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Open Access Research article

Factors influencing implementation of the Ministry of Health-led private medicine retailer programmes on malaria in Kenya

Yvonne Rowa1, Timothy O Abuya2*, Wilfred K Mutemi3, Sam Ochola4, Sassy Molyneux25 and Vicki Marsh25

Author affiliations

1 Life & Peace Institute, Somalia Programme, PO Box 64495 - 00620 Nairobi, Kenya

2 Kenya Medical Research Institute/Wellcome Trust Centre for Geographic Medicine Research-Coast, 80108, PO Box 230 Kilifi, Kenya

3 Health, World Vision, Sudan

4 Ministry of Health, PO Box 34349-00100 Nairobi, Kenya

5 Centre for Clinical Vaccinology and Tropical Medicine (CCVTM), University of Oxford, Headington, Oxford, OX3 9DU, UK

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Citation and License

BMC Public Health 2010, 10:93  doi:10.1186/1471-2458-10-93

Published: 24 February 2010

Abstract

Background

Kenya has experienced a number of retail sector initiatives aimed at improving access to antimalarial medicines. This study explored stakeholders' perceptions of the role of private medicine retailers (PMRs), the value and feasibility of programme goals, perceived programme impact, factors influencing implementation and recommendations in three districts of Kenya.

Methods

This study was part of a larger evaluation of PMR programmes, including quantitative and qualitative components. The qualitative research was conducted to assess implementation processes and actors' experiences in the programmes, through focus group discussions with trained PMRs and mothers of children under five years, and in-depth interviews with programme managers, trainers and co-trainers.

Results

PMRs were perceived to provide rapid cheap treatment for non-serious conditions and used as a deliberate and continuously evaluated choice between different treatment sources. All stakeholders supported programme goals and most PMRs described increased customer satisfaction, more rational purchasing of medicine stock and increased medicine sales after participation. Factors undermining programme implementation included a lack of MoH resources to train and monitor large numbers of PMRs, the relative instability of outlets, medicines stocked and retail personnel, the large number of proprietary brands and financial challenges to retailers in stocking antimalarial medicines, and their customers in buying them. Unambiguous national support and a broad range of strategies are important to strengthen the feasibility of change in OTC antimalarial use.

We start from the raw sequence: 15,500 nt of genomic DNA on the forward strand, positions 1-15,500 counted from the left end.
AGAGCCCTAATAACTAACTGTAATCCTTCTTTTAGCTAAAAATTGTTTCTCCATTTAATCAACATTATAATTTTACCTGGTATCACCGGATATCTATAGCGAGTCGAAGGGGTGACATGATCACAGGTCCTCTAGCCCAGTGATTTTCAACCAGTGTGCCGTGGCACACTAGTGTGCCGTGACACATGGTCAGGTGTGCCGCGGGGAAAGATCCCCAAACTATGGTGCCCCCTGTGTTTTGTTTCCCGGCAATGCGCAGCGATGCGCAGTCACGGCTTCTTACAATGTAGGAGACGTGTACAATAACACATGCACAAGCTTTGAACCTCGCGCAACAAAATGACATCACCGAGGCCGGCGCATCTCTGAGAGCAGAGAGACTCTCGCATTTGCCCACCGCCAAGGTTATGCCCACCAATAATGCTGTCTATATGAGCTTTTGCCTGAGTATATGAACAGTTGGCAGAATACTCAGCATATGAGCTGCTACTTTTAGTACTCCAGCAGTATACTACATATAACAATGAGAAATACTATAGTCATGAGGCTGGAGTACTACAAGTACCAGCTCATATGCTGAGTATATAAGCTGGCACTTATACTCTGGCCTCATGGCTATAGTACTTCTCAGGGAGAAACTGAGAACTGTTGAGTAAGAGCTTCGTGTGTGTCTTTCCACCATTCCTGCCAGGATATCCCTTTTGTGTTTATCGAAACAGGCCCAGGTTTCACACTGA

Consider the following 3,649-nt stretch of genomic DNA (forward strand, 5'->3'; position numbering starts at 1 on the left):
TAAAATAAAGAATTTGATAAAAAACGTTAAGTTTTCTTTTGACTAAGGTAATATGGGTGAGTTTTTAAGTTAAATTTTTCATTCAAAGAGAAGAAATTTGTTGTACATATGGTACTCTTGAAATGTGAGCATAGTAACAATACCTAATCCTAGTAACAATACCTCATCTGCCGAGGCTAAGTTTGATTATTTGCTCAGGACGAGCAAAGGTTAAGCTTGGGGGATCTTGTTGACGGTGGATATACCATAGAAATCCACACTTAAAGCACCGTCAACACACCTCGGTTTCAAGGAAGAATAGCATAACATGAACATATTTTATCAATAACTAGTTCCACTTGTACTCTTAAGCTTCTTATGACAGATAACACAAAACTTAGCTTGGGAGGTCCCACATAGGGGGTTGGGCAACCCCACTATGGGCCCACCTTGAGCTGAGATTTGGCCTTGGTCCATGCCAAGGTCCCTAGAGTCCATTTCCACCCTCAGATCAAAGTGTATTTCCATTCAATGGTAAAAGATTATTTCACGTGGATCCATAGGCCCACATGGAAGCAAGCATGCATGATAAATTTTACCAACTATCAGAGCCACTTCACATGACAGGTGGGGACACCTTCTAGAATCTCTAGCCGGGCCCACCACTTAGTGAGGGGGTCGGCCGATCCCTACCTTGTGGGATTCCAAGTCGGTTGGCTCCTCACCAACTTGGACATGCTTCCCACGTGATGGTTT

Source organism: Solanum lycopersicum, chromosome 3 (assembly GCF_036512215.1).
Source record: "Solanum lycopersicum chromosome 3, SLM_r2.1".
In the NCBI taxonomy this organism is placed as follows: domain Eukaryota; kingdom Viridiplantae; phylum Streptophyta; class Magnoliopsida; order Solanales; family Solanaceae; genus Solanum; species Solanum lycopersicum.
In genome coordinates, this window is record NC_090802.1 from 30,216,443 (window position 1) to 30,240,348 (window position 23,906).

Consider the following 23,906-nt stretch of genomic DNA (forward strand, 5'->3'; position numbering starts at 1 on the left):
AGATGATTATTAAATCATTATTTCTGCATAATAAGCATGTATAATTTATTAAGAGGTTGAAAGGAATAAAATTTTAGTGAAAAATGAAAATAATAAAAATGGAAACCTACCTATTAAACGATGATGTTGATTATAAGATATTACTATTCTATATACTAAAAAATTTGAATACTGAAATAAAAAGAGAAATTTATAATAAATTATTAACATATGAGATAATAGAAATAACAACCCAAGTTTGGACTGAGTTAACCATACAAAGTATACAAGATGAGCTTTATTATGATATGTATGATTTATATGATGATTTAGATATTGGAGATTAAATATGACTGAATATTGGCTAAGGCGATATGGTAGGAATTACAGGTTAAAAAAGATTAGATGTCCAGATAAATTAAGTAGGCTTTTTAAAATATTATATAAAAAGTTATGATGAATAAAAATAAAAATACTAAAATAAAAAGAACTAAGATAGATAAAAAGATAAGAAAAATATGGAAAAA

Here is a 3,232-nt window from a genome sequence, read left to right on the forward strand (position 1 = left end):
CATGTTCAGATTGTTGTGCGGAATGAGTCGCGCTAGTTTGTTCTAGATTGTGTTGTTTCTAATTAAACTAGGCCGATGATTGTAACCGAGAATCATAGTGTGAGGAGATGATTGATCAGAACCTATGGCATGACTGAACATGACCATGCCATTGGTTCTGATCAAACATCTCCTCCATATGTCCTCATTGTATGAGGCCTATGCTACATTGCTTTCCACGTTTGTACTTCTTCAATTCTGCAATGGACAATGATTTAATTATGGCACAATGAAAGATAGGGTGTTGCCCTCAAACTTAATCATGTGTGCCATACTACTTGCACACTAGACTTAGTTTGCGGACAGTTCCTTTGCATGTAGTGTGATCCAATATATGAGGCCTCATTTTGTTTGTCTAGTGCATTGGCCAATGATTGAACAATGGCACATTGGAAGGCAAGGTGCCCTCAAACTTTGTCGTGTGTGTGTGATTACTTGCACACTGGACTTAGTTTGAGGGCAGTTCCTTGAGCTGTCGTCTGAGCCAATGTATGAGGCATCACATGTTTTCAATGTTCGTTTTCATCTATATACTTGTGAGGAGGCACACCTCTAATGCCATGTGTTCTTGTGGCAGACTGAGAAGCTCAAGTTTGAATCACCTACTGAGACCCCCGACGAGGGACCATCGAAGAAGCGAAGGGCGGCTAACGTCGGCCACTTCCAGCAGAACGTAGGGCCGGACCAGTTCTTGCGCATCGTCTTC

Conclusions

Understanding the context and implementation processes of PMR programmes and the perspectives of key actors are critical to identifying measures to support their effective implementation. Financial barriers underlie many described challenges, with important implications for policies on subsidies in this sector. In spite of barriers to implementation, increased exposure to programme activities promoted trust and improved relationships between PMRs and their clients and trainers, strengthening feasibility of such interventions. Public information can strengthen PMR training programmes by engaging local communities and may facilitate performance monitoring of PMRs by their clients.